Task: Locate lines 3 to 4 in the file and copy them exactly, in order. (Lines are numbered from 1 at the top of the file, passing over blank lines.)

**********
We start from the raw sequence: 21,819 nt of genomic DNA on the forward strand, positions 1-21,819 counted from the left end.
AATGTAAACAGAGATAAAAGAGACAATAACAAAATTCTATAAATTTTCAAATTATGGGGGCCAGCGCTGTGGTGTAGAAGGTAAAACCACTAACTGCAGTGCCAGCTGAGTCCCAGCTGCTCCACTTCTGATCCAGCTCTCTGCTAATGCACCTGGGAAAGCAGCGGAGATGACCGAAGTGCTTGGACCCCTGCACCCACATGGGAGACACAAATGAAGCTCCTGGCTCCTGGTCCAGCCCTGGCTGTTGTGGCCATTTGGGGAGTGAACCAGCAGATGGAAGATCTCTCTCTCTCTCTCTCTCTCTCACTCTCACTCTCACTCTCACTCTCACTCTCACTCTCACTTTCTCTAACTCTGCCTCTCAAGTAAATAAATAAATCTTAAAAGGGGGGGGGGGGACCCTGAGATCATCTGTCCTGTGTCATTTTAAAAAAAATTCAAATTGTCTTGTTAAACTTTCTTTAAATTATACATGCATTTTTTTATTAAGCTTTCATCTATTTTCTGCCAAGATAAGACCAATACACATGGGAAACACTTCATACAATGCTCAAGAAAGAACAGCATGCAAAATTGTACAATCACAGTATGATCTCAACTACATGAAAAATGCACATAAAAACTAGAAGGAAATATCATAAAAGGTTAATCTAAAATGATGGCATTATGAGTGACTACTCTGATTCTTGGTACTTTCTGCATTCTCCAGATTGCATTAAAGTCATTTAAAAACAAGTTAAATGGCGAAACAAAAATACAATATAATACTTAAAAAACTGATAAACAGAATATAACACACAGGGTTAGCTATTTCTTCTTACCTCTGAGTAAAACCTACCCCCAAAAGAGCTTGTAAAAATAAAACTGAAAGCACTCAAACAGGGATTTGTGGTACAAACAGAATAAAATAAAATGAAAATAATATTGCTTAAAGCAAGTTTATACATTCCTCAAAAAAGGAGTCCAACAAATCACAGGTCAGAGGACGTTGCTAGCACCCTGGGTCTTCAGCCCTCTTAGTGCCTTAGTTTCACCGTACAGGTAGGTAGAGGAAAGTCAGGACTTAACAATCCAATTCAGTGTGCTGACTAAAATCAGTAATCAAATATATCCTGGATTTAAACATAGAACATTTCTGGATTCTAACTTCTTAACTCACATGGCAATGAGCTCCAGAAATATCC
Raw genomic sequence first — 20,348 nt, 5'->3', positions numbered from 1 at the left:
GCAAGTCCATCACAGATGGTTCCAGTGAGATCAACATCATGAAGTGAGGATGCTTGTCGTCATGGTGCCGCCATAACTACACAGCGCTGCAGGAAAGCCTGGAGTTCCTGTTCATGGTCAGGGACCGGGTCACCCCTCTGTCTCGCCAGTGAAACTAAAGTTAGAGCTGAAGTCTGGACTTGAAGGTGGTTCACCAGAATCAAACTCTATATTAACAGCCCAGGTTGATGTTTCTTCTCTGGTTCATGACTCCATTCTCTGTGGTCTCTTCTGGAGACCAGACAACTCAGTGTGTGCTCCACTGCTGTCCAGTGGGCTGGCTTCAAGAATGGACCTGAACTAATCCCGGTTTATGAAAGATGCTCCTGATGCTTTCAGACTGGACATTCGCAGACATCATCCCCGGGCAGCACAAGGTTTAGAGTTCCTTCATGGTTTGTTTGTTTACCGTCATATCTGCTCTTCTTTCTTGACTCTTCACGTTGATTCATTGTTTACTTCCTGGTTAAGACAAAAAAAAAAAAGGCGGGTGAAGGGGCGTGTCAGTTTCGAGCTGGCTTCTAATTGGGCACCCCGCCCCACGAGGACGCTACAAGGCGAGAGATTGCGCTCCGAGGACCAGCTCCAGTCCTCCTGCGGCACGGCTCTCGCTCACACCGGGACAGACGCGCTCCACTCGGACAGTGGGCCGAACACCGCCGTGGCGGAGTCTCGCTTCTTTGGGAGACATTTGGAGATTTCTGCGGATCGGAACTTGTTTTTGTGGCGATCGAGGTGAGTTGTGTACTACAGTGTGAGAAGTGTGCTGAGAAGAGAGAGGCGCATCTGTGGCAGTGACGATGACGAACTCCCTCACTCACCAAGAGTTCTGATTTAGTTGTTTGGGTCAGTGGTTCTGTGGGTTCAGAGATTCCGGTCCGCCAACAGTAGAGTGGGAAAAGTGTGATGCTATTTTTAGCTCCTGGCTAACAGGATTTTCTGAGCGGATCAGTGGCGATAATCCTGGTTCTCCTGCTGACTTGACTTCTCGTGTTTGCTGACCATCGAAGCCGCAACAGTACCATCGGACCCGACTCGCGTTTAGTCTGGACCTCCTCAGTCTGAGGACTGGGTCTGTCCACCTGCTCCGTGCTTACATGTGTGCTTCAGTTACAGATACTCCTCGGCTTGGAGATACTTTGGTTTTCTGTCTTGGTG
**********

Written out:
Raw genomic sequence first — 20,348 nt, 5'->3', positions numbered from 1 at the left:
GCAAGTCCATCACAGATGGTTCCAGTGAGATCAACATCATGAAGTGAGGATGCTTGTCGTCATGGTGCCGCCATAACTACACAGCGCTGCAGGAAAGCCTGGAGTTCCTGTTCATGGTCAGGGACCGGGTCACCCCTCTGTCTCGCCAGTGAAACTAAAGTTAGAGCTGAAGTCTGGACTTGAAGGTGGTTCACCAGAATCAAACTCTATATTAACAGCCCAGGTTGATGTTTCTTCTCTGGTTCATGACTCCATTCTCTGTGGTCTCTTCTGGAGACCAGACAACTCAGTGTGTGCTCCACTGCTGTCCAGTGGGCTGGCTTCAAGAATGGACCTGAACTAATCCCGGTTTATGAAAGATGCTCCTGATGCTTTCAGACTGGACATTCGCAGACATCATCCCCGGGCAGCACAAGGTTTAGAGTTCCTTCATGGTTTGTTTGTTTACCGTCATATCTGCTCTTCTTTCTTGACTCTTCACGTTGATTCATTGTTTACTTCCTGGTTAAGACAAAAAAAAAAAAGGCGGGTGAAGGGGCGTGTCAGTTTCGAGCTGGCTTCTAATTGGGCACCCCGCCCCACGAGGACGCTACAAGGCGAGAGATTGCGCTCCGAGGACCAGCTCCAGTCCTCCTGCGGCACGGCTCTCGCTCACACCGGGACAGACGCGCTCCACTCGGACAGTGGGCCGAACACCGCCGTGGCGGAGTCTCGCTTCTTTGGGAGACATTTGGAGATTTCTGCGGATCGGAACTTGTTTTTGTGGCGATCGAGGTGAGTTGTGTACTACAGTGTGAGAAGTGTGCTGAGAAGAGAGAGGCGCATCTGTGGCAGTGACGATGACGAACTCCCTCACTCACCAAGAGTTCTGATTTAGTTGTTTGGGTCAGTGGTTCTGTGGGTTCAGAGATTCCGGTCCGCCAACAGTAGAGTGGGAAAAGTGTGATGCTATTTTTAGCTCCTGGCTAACAGGATTTTCTGAGCGGATCAGTGGCGATAATCCTGGTTCTCCTGCTGACTTGACTTCTCGTGTTTGCTGACCATCGAAGCCGCAACAGTACCATCGGACCCGACTCGCGTTTAGTCTGGACCTCCTCAGTCTGAGGACTGGGTCTGTCCACCTGCTCCGTGCTTACATGTGTGCTTCAGTTACAGATACTCCTCGGCTTGGAGATACTTTGGTTTTCTGTCTTGGTG